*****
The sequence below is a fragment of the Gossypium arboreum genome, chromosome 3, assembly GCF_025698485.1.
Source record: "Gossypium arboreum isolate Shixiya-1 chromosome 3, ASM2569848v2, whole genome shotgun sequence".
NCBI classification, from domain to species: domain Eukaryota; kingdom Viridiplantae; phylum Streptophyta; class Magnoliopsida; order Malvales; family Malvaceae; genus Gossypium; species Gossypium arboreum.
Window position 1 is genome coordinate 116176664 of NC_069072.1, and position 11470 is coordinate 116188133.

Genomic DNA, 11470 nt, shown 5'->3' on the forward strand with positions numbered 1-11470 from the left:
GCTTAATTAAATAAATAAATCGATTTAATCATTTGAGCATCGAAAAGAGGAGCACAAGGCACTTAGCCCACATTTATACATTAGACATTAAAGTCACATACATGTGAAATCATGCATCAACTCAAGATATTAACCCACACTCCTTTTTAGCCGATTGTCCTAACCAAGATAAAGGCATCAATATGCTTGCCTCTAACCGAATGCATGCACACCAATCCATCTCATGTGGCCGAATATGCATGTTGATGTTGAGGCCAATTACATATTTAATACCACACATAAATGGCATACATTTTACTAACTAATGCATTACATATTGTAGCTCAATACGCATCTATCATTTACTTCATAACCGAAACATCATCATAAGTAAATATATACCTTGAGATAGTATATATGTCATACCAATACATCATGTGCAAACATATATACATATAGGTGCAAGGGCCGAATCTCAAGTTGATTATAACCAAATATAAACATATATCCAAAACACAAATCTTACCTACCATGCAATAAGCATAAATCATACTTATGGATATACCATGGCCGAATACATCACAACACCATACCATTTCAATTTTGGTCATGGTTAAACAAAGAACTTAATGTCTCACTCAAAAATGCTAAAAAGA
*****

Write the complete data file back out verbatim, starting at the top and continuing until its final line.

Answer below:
The sequence below is a fragment of the Gossypium arboreum genome, chromosome 3, assembly GCF_025698485.1.
Source record: "Gossypium arboreum isolate Shixiya-1 chromosome 3, ASM2569848v2, whole genome shotgun sequence".
NCBI classification, from domain to species: domain Eukaryota; kingdom Viridiplantae; phylum Streptophyta; class Magnoliopsida; order Malvales; family Malvaceae; genus Gossypium; species Gossypium arboreum.
Window position 1 is genome coordinate 116176664 of NC_069072.1, and position 11470 is coordinate 116188133.

Genomic DNA, 11470 nt, shown 5'->3' on the forward strand with positions numbered 1-11470 from the left:
GCTTAATTAAATAAATAAATCGATTTAATCATTTGAGCATCGAAAAGAGGAGCACAAGGCACTTAGCCCACATTTATACATTAGACATTAAAGTCACATACATGTGAAATCATGCATCAACTCAAGATATTAACCCACACTCCTTTTTAGCCGATTGTCCTAACCAAGATAAAGGCATCAATATGCTTGCCTCTAACCGAATGCATGCACACCAATCCATCTCATGTGGCCGAATATGCATGTTGATGTTGAGGCCAATTACATATTTAATACCACACATAAATGGCATACATTTTACTAACTAATGCATTACATATTGTAGCTCAATACGCATCTATCATTTACTTCATAACCGAAACATCATCATAAGTAAATATATACCTTGAGATAGTATATATGTCATACCAATACATCATGTGCAAACATATATACATATAGGTGCAAGGGCCGAATCTCAAGTTGATTATAACCAAATATAAACATATATCCAAAACACAAATCTTACCTACCATGCAATAAGCATAAATCATACTTATGGATATACCATGGCCGAATACATCACAACACCATACCATTTCAATTTTGGTCATGGTTAAACAAAGAACTTAATGTCTCACTCAAAAATGCTAAAAAGA